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"Welcome Return"

Sheet Metal Industries, October 1999, Published in England

In today’s climate, being “green” is something that we all have to think about. EasiJet offers a solution for metalworking companies -- a system that recycles waterjet sludge.

The Waterjet Abrasive Recycling Dispenser (WARD), developed over the past 2 1/2 years, is now able to remove the sludge from the waterjet tank and recycle it. Waterjet operators have been able to recycle 50% or more of the abrasive for reuse, according to US distributor, EasiJet.

US companies that were discarding used abrasive can now recycle it, saving thousands of dollars per month. These savings can be applied to the company's profits, be used to purchase new equipment or be passed on to the customer in the form of lower prices for cut parts. EasiJet is now bringing the product to the UK and is actively seeking a distribution centre.

The WARD employs a series of patented nozzles, all switched on automatically, to suction the sludge to the unit, where it is washed and passed through several screens. The smaller, unrecyclable garnet and fines from the cut material fall through the primary screen. The larger, reusable abrasive particles are then passed into the dryer, through a secondary screen and into a hopper for reuse. Sometimes this abrasive cuts faster than new abrasive, due to a lower percentage of contaminates and new jagged edges on some particles. During the washings, water from the waterjet tank is used, with only 1.9 - 3.8 litres of fresh water per minute needed for the final rinse. All water is returned to the tank. The recycled abrasive is able to be reused immediately or mixed with new abrasive, depending upon the cutting need.

A waterjet company with a 75kW pump can use 1.36kg of abrasive per minute. If the company purchases garnet for US$0.35 per pound, they would be spending US$63 per hour on abrasive alone, costing US$630 for every ten hours of operating time. With a WARD 24 and cutting softer materials, this same company might recover 70% of the abrasive, saving over US$9,000 per month. With these kinds of monthly savings, abrasive recycling is the key to open a treasure chest of business opportunities!

Thousands of minuscule, red, glassy, mineral particles, surrounded by gallons of highly pressurized water, explode from an opening no larger than a human hair at thousands of miles per hour. In their forward propulsion, the gemlike particles erode the material, leaving some of them smaller than at the beginning of their journey. These tiny grains shave off particles of the material being eroded, leaving a swath of eroded space in their wake. The shaved-off particles fall together with the garnet, into a large, water tank. The erosion process is violent, but anyone observing this phenomenon would be able to approach the erosion point with no more harm than a fine mist on their protective eyewear. This accelerated erosion procedure is controlled by a technologically advanced machine with tremendous memory and calculation abilities. Those familiar with abrasive waterjet cutting surely recognised its description.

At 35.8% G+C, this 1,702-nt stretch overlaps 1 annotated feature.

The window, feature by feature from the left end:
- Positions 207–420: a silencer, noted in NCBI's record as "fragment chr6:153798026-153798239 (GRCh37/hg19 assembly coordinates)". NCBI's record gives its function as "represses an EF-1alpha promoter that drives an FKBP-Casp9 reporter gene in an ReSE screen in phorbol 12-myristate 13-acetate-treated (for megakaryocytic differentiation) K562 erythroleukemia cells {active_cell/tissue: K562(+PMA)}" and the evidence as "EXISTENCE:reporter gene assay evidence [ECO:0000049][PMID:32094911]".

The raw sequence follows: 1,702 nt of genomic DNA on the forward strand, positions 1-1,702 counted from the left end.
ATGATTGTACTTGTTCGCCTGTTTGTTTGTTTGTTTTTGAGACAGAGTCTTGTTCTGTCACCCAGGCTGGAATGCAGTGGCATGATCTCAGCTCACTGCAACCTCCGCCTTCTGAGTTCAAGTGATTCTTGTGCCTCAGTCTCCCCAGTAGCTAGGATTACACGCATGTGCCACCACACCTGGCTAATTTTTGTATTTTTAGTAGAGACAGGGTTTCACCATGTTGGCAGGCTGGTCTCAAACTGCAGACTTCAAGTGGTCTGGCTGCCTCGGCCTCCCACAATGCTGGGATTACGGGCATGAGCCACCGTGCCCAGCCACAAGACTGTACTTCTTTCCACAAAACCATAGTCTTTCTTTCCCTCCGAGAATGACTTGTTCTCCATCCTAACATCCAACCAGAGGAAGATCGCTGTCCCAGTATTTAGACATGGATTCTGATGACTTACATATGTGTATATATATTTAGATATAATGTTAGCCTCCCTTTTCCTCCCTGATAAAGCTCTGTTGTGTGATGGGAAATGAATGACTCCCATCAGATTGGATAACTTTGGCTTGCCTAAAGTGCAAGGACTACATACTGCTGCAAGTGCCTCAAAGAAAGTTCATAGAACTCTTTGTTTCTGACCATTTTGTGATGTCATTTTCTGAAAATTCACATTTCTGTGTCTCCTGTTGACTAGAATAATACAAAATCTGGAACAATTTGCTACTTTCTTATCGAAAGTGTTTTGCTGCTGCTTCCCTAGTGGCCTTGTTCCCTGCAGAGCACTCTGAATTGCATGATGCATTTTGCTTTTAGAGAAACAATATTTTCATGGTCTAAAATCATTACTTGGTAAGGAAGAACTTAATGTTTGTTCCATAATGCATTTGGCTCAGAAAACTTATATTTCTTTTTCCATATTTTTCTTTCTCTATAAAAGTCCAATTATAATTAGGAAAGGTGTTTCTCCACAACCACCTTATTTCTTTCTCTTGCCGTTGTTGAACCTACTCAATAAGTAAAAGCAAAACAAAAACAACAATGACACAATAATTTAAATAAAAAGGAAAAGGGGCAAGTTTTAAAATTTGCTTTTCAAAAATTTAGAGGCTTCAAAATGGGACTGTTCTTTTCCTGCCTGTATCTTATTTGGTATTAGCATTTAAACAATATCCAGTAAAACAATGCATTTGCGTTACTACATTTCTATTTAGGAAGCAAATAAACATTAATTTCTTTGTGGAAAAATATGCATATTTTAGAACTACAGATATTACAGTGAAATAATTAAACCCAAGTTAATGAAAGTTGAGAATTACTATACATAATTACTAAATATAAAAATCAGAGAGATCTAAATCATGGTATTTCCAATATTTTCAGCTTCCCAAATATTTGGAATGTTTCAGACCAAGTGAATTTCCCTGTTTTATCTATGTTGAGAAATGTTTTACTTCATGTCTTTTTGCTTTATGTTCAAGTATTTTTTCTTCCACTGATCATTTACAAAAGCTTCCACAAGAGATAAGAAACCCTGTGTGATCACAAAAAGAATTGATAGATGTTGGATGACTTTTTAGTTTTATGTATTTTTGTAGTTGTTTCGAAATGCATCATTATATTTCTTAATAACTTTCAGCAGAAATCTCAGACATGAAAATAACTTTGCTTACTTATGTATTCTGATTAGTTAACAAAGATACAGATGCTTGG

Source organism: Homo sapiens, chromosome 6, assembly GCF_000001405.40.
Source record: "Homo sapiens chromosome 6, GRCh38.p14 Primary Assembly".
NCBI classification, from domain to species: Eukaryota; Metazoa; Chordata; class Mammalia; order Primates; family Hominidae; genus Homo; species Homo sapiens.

Waterjets can cut almost every material on earth. For more than a decade, waterjets have cut through materials as diverse as foam, acrylics, stone, marble, phoenalics, aluminum, steel, inconel and titanium. Waterjets are operated by a computer called a controller, utilising specialised software for waterjet cutting. The head of the waterjet, containing the orifice and nozzle, is mounted on a gantry for mobility in up to six axes. During abrasive waterjet cutting, anywhere between 272.2g and 2kg per minute of abrasive (typically garnet) is used, depending upon the size of the pump and the speed of the cut. Water pressure can be over 4,000 bar.

The advantages of abrasive waterjet cutting are numerous. Waterjet cutting leaves no heat affected zone, no large start holes, no heat distortion and no serious danger for the operator. Some materials cannot be cut at all with heat, as this would affect the material in an adverse way. With abrasive waterjet cutting, parts can be cut along a common line between nested parts, thus saving on expensive material. The slower the cutting speed, the finer quality finish on both sides of the kerf. The controller can even be programmed to slow down for corners, in order to ensure a quality cut.

The consumables in heat cutting are the gases, which are burned up and cannot be recovered or recycled. This used to be the case with the abrasive in waterjet cutting, with companies spending thousands of dollars per month to use, remove and dispose of the garnet. Due to this high cost of garnet lost to landfills, abrasive waterjet cutting often lost potential jobs to oxyfuel, plasma or laser cutting.

In addition to the obvious savings of abrasive associated with the WARD, there are additional savings in tank cleaning and sludge removal costs. At present, waterjet companies must stop cutting long enough to empty the waterjet tank of the sludge, causing a considerable downtime with the waterjet. This downtime of course costs the company money. The removal of the sludge is another expense incurred by the waterjet business, which is reduced by the WARD. Some leaking from dumpsters where sludge is awaiting disposal can cause other problems.

A number following the acronym, WARD, denotes the size of the screen in inches. Therefore, a WARD 24 utilises a 24 inch/60.96 cm screen during the washing and separating process. The WARD 24 is the first commercially available recycling system for operators, regardless of the type of waterjet in operation.


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